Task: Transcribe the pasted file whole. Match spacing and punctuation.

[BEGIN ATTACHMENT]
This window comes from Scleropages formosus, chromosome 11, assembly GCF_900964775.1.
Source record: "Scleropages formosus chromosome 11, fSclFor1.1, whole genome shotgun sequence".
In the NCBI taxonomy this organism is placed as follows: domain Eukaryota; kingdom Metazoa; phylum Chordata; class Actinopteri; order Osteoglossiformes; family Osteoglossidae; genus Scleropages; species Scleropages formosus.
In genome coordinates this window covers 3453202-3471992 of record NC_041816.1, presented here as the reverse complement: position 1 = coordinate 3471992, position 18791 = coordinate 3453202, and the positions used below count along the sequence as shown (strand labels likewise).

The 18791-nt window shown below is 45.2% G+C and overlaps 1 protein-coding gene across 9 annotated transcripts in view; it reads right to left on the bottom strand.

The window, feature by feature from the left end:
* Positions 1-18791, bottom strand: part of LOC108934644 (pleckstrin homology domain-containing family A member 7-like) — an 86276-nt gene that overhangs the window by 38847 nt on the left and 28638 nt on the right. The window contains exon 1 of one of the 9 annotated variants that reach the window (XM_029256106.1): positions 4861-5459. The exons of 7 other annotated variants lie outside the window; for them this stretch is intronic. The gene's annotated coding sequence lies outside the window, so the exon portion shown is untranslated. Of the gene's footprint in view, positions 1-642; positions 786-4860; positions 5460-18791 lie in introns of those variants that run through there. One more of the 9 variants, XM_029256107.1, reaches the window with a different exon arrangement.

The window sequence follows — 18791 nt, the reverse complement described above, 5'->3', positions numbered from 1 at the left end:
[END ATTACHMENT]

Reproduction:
This window comes from Scleropages formosus, chromosome 11, assembly GCF_900964775.1.
Source record: "Scleropages formosus chromosome 11, fSclFor1.1, whole genome shotgun sequence".
In the NCBI taxonomy this organism is placed as follows: domain Eukaryota; kingdom Metazoa; phylum Chordata; class Actinopteri; order Osteoglossiformes; family Osteoglossidae; genus Scleropages; species Scleropages formosus.
In genome coordinates this window covers 3453202-3471992 of record NC_041816.1, presented here as the reverse complement: position 1 = coordinate 3471992, position 18791 = coordinate 3453202, and the positions used below count along the sequence as shown (strand labels likewise).

The 18791-nt window shown below is 45.2% G+C and overlaps 1 protein-coding gene across 9 annotated transcripts in view; it reads right to left on the bottom strand.

The window, feature by feature from the left end:
* Positions 1-18791, bottom strand: part of LOC108934644 (pleckstrin homology domain-containing family A member 7-like) — an 86276-nt gene that overhangs the window by 38847 nt on the left and 28638 nt on the right. The window contains exon 1 of one of the 9 annotated variants that reach the window (XM_029256106.1): positions 4861-5459. The exons of 7 other annotated variants lie outside the window; for them this stretch is intronic. The gene's annotated coding sequence lies outside the window, so the exon portion shown is untranslated. Of the gene's footprint in view, positions 1-642; positions 786-4860; positions 5460-18791 lie in introns of those variants that run through there. One more of the 9 variants, XM_029256107.1, reaches the window with a different exon arrangement.

The window sequence follows — 18791 nt, the reverse complement described above, 5'->3', positions numbered from 1 at the left end: